How Far Have We Really Come?
Washington Post Magazine has a series of stories this week commemorating the 50th anniversary of the landmark Brown v. Board of Education. The pieces all center around the urban schools in the DC metro area, especially the District and Maryland.
The lead-in story (in the paper edition, it’s not arranged that way on the web) “Fear of Failing” is rather odd, in that it takes an anecdote from twenty years ago about teachers thinking poor, minority kids shouldn’t be challenged, cites a largely unrelated statistic from today, and concludes that we’re still doing the same thing. Indeed, my guess is we still are, but I’d prefer at least a more recent anecdote! Regardless, it’s difficult to argue with this sentiment:
In many cases, this attitude springs from humane instincts. No one wants to hurt a child, and that is particularly true of teachers, who commit themselves to very long hours with barely adequate pay out of eagerness to help young people. To argue, as many educators I admire do, that the overdose of kindness given to low-income children is often a form of racism and classism, corroding students’ future choices, is to risk being called an interfering elitist. What is wrong, I have heard well-meaning teachers ask, with the honest menial labor that many of these academically challenged students will do for a living? Not everybody has to go to college, they say. Which of course is right, but very premature. Deciding children’s futures before they graduated from high school was one of the outrages that led to Brown.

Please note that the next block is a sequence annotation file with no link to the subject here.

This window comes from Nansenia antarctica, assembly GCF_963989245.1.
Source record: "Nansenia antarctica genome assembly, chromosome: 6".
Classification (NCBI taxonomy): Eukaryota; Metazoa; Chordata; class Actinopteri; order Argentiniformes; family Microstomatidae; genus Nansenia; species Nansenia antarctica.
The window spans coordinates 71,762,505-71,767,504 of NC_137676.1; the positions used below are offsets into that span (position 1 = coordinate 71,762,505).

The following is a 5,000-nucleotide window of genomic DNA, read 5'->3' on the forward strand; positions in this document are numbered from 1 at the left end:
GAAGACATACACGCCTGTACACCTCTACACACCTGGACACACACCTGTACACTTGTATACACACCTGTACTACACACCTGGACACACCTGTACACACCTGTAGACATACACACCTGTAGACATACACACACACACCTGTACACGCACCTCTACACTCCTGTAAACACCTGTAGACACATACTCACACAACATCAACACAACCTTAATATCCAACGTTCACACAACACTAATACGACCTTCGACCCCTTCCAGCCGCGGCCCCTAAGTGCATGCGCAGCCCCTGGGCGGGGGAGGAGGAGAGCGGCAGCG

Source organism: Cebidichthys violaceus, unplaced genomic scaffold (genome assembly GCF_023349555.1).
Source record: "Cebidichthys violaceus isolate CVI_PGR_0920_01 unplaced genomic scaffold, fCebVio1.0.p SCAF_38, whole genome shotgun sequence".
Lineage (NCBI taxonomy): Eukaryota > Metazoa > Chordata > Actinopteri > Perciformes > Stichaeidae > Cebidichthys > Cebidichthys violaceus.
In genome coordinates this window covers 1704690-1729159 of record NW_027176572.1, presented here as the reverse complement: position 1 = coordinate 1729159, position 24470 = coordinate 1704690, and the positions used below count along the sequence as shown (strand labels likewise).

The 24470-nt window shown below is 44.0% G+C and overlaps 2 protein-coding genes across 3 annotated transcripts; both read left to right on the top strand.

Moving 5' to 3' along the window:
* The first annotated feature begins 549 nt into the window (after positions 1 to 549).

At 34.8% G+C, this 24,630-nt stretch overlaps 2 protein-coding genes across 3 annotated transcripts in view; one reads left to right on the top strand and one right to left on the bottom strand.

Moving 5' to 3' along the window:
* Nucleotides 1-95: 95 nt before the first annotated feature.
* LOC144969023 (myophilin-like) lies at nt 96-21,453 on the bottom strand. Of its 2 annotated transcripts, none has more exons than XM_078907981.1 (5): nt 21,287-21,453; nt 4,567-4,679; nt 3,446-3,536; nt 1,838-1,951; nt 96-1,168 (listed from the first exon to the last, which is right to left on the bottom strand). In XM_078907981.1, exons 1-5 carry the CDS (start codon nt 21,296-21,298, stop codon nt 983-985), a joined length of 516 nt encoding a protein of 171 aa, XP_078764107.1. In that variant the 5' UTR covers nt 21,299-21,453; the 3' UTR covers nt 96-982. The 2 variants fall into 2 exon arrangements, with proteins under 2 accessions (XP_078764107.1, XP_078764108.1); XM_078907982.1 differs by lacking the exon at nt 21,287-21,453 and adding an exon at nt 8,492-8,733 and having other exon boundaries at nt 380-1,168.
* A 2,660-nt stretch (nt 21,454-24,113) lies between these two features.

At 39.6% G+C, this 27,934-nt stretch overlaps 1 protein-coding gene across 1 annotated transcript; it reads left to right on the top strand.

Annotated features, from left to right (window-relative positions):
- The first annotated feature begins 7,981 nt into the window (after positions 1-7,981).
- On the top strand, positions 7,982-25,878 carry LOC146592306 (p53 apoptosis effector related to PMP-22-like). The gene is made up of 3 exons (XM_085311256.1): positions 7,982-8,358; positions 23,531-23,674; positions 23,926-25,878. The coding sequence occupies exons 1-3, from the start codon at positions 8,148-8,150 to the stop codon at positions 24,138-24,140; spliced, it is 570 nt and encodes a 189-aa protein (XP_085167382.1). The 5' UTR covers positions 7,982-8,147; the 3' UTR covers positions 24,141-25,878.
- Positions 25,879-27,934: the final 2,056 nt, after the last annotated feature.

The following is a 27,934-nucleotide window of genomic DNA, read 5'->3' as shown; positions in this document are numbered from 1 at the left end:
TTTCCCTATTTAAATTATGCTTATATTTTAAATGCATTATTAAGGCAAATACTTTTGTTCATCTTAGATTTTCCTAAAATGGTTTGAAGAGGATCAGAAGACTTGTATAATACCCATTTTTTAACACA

“Beyond Black and White” takes a look at Montgomery Blair High School in Maryland, where “every student is a minority.” The main thing I learned from the piece is that students are still listening to Michael Jackson and break dancing–indeed, I thought it was a retrospective piece until I realized they didn’t have Diskman’s back “in the day.” Not surprisingly, racial adherence still exists:
Some of the old divisions still exist. Blair’s two most touted academic tracks — the science, mathematics and computer science magnet program, and the communication arts program — are overwhelmingly white and Asian. Regular classes, meanwhile, are filled mainly with black and Hispanic students. In remedial classes for kids struggling to read on an elementary school level, there often are no white kids at all.
The academic achievement gap is accompanied by another gap that is not as easily defined. Many of Blair’s cliques break down along racial lines, and so do many of its extracurricular activities. The ultimate Frisbee team, for example, is almost entirely white. The tennis and volleyball teams are mostly Asian. The step team is dominated by African American performers.
There are several other stories, but you get the idea. I suppose the mere fact that we’re still making such a fuss about race in the schools half a century after Brown is a pretty good answer to the cover question on its own.